Vol. 11 No. 2, January 2007
Despite the importance of the subject of personal informaton organization behaviour, only a small number of user studies have been published concerning how people organize paper files in their offices (Kwasnik 1989 & 1991), e-mails (Ducheneaut & Bellotti 2001; Whittaker & Sidner 1996), bookmarks of Web pages (Boardman & Sasse 2004), and objects on the computer desktop screen (Barreau & Nardi 1995; Ravasio et al. 2004). One reason lies in the difficulty of gaining access to people's personal hard drives, which provides the principal record of such behaviour. The approach we use to collect data is through a series of student group projects, where each student obtains permission from three or four friends to harvest the filenames, folder names and file structure from the personal computer or notebook that they use at work. These students have to complete either a small Master's thesis or a group project (plus an extra course) to complete the requirements for the M.Sc. (Information Studies) programme at Nanyang Technological University, Singapore. We endeavour to have a group of students every semester carry out data collection and analysis, and hope to obtain useful results after a few rounds of data collection. We have carried out two rounds of data collection in this way.
The research questions that the project seeks to address fall into three areas:
The results of this project will shed light on an important type of human categorization behaviour, engaged in by most knowledge workers and white collar workers today. The results will also have implications for the design of file structures in operating systems, for designing personal information systems, for designing personal work spaces and personalization features in enterprise portals and organizational digital repositories. Further research in the future will build on this base to relate folder organization and naming conventions to particular groups of people and the occupational roles they engage in.
Conducting such research becomes all the more important as information seeking activities increasingly involve the use of documents created and distributed in digital form. Electronic file organization will affect how well and in what ways people locate and retrieve documents in the course of their work with resulting impacts on work productivity and effectiveness. Furthermore, we expect that more and more organizations will impose organization-wide file structures, and require employees to store files on networked file servers, in an attempt to retain organizational memory and develop knowledge repositories, making knowledge of electronic filing behaviour even more important for the creation of efficient and participant-friendly information systems.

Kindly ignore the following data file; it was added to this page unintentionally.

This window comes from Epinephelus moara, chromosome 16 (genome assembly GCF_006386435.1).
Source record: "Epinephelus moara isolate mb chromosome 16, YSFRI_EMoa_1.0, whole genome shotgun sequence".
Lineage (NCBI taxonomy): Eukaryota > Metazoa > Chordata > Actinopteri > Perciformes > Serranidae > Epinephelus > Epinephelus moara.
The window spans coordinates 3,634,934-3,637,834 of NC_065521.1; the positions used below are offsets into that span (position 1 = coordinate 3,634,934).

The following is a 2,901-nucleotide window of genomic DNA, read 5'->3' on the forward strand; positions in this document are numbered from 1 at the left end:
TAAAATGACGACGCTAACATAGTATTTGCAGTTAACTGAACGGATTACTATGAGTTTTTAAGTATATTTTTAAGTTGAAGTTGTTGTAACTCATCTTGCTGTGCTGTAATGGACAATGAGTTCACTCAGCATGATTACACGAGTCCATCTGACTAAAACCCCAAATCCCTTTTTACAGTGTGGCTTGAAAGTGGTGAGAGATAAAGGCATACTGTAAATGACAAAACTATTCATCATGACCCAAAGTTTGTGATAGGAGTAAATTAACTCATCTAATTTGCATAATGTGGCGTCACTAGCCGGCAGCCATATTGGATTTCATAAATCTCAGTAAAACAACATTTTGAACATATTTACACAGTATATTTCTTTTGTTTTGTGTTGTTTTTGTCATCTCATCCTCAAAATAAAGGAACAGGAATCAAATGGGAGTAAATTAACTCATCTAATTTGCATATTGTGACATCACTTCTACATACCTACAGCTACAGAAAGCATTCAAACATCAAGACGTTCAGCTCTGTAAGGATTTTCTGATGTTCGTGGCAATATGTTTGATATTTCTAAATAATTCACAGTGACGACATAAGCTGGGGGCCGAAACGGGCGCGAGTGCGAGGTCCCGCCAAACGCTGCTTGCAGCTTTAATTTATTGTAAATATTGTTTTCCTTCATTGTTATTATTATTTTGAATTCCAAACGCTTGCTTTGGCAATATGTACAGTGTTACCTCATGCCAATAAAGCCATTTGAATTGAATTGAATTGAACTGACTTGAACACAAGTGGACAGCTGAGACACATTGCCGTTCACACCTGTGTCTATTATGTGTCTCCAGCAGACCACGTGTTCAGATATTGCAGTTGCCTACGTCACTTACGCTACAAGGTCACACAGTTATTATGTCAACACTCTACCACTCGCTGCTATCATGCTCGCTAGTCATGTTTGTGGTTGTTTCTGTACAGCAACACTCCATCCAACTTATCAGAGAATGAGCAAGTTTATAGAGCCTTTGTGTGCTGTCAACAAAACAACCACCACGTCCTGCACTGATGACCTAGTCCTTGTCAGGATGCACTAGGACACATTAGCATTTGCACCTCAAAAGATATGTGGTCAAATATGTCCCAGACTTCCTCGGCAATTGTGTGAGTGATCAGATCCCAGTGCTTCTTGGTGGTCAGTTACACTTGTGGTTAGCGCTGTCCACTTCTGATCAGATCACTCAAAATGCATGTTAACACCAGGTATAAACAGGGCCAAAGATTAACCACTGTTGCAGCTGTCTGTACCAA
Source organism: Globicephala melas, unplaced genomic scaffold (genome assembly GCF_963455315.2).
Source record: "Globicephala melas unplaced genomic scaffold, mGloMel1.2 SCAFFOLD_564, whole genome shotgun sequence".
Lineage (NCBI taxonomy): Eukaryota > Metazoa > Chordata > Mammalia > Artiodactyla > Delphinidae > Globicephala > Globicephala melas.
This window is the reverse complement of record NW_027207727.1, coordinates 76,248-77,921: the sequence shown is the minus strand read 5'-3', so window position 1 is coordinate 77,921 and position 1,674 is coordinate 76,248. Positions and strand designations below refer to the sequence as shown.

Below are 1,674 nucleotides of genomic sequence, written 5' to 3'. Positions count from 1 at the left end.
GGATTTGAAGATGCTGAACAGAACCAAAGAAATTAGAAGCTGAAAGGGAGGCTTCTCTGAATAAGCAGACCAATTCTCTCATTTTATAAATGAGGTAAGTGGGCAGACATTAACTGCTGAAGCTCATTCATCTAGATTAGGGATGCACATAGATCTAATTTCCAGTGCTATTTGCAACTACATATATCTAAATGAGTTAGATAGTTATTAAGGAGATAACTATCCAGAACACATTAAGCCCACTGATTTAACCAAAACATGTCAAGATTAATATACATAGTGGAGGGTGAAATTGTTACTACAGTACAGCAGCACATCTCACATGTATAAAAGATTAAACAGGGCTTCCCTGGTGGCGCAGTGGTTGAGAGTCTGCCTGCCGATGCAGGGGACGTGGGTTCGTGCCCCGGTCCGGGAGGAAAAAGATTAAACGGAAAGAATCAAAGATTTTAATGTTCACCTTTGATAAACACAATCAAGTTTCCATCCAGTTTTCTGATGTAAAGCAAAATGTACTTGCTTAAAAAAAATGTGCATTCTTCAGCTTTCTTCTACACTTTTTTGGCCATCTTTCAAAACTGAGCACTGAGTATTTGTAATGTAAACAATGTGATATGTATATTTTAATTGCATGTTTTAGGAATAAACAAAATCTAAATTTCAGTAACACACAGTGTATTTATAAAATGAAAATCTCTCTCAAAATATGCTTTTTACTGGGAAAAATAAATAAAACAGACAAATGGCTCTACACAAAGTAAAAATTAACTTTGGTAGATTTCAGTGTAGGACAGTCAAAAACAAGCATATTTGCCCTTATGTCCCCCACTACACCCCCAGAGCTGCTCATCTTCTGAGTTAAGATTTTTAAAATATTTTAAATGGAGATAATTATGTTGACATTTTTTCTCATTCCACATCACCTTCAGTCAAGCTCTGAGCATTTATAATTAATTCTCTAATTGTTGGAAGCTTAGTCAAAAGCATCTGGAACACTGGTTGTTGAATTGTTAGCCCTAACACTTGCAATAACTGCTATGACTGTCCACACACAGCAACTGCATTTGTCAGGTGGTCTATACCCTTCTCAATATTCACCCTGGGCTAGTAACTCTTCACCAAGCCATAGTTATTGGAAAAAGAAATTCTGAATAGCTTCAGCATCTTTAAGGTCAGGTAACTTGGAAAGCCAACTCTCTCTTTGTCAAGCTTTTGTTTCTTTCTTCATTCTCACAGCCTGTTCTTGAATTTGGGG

Files and folders have of course, their non-digital counterparts and the study of how these are classified and arranged was the subject of early investigation. Using interviews and guided office tours, Malone (1983) observed two kinds of desk organization, neat and messy. In his study he noted that, although not statistically generalizable, there was evidence that messy desks created retrieval problems for their owners. Malone speculated that the kind of organization chosen would often depend on occupational role. He also observed two elementary units of document organization: files (explicitly titled and arranged), and piles (not titled and not ordered in any logical way). The files, he noted, gave many people difficulty as they had a hard time deciding on a classification scheme. He also observed that files and piles, have two functions: finding and reminding. Malone urged the designers of computer environments to take into account this later function as it was at the time of his writing completely overlooked.
Kwasnik (1989) also focused on physical desktops and relied on guided office tours for her study of how people organized their offices. However, supplementing these tours she had participants sort a day's mail using the thinking-out-loud method. Kwasnik's assumption was that the choices people made about classification depended on their situation. Classification was 'person- and situation- centered... not object centered' (Kwasnik 1989). Her results suggested that people organize across seven dimensions: situation attributes (source, use, circumstance, and access); document attributes (author, topic, and form); disposition (discard, keep, postpone); Order/Scheme (group, separate, arrange); Time (continuation, duration, currency), value (importance, interest, confidentiality); and Cognitive State (don't know, want to remember). However, of these dimensions, situation attributes, especially use, appeared to be the most common.